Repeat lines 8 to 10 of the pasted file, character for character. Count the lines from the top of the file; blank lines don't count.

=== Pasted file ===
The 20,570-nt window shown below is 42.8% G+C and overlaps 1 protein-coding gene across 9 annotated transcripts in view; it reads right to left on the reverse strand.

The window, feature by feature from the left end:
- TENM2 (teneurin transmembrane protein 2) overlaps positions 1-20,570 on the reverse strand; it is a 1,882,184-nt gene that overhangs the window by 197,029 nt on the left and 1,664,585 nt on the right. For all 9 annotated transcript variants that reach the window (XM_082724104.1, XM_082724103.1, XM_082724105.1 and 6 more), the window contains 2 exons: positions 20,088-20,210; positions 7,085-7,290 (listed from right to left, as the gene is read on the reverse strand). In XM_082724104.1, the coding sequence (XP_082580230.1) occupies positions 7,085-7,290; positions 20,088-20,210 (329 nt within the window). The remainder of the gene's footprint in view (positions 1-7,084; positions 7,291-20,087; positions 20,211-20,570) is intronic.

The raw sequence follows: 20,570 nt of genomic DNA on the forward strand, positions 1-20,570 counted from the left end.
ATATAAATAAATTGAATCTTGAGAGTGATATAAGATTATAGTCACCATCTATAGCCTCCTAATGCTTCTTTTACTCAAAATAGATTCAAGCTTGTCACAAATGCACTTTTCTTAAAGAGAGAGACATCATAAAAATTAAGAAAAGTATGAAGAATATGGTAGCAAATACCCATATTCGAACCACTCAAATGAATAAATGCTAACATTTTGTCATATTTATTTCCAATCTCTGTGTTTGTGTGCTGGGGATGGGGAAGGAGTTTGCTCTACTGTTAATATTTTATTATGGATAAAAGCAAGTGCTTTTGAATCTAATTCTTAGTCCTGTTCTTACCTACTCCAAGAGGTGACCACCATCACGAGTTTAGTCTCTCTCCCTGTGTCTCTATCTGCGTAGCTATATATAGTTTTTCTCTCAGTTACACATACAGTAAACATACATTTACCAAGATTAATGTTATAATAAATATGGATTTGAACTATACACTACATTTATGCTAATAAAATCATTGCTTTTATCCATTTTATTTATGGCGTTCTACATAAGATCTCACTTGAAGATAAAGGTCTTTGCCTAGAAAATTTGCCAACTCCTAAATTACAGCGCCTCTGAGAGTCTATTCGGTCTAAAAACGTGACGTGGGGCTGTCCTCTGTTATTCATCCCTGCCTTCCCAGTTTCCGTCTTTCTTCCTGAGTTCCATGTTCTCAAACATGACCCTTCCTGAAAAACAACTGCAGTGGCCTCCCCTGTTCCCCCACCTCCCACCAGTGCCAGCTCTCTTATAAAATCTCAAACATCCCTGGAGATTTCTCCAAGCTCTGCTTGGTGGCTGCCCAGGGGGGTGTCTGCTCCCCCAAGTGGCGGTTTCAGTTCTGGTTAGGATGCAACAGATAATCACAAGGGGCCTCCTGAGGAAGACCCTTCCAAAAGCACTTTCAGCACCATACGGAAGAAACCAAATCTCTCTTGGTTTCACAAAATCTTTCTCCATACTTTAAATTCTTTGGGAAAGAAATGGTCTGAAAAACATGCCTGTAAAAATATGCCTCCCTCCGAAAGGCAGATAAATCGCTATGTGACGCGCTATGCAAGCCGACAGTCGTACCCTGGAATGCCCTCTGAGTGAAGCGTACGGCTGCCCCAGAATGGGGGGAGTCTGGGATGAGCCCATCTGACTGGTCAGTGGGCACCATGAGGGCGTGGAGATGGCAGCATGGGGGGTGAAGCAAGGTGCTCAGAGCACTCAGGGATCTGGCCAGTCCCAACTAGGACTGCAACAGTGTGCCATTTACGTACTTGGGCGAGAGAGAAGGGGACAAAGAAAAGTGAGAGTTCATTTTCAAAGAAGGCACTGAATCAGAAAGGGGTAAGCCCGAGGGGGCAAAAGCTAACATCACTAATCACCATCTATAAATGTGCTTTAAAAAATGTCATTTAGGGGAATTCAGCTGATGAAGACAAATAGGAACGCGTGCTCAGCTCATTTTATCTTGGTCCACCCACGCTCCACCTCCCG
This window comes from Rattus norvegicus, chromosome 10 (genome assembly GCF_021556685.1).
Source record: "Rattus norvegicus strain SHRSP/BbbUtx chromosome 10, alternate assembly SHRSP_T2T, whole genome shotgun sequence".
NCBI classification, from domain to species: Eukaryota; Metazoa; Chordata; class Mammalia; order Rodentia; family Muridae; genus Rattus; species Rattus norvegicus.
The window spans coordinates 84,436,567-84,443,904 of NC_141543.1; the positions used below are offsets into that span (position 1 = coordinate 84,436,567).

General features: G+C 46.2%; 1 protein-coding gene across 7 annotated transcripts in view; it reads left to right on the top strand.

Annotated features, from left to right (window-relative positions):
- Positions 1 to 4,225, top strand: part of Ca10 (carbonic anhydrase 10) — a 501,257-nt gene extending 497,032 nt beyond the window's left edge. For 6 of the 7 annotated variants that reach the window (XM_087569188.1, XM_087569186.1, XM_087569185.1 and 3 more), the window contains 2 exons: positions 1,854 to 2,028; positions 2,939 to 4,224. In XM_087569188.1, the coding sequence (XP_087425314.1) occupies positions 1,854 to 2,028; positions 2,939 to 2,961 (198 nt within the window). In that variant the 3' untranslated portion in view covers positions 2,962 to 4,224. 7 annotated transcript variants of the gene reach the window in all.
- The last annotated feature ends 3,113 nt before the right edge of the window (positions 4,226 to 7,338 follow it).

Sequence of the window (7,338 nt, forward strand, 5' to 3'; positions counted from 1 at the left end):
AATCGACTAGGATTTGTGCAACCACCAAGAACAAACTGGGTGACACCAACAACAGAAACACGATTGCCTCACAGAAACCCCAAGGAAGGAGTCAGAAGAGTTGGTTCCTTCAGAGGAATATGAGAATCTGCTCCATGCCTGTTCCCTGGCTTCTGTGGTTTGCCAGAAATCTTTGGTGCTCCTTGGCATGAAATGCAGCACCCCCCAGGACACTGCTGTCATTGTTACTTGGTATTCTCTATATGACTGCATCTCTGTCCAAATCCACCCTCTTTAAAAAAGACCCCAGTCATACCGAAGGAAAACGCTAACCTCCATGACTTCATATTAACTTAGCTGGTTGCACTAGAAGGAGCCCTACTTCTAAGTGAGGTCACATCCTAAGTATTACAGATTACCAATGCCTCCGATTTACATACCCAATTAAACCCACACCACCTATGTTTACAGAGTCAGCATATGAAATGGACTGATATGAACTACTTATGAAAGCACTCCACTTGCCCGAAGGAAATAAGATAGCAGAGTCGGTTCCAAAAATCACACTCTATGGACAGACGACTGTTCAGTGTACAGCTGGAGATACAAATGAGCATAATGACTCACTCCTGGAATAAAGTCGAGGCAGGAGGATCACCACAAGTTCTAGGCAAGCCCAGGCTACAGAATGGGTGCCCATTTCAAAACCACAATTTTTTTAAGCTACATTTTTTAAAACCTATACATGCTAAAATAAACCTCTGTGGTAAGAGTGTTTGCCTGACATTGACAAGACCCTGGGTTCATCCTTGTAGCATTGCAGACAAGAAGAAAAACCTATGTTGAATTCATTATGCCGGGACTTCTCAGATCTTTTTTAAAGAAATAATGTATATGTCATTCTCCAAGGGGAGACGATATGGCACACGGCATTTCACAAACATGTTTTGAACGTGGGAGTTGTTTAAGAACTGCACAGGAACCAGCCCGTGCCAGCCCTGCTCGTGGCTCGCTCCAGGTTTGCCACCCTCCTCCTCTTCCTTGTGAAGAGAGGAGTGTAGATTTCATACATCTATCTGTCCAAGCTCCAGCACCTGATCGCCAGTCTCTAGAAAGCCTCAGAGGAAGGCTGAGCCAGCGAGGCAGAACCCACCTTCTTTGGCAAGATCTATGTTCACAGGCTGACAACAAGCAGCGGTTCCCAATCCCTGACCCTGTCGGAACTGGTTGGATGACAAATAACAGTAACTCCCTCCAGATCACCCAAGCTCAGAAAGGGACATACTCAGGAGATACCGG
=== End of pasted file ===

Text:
NCBI classification, from domain to species: Eukaryota; Metazoa; Chordata; class Mammalia; order Rodentia; family Muridae; genus Rattus; species Rattus norvegicus.
The window spans coordinates 84,436,567-84,443,904 of NC_141543.1; the positions used below are offsets into that span (position 1 = coordinate 84,436,567).

General features: G+C 46.2%; 1 protein-coding gene across 7 annotated transcripts in view; it reads left to right on the top strand.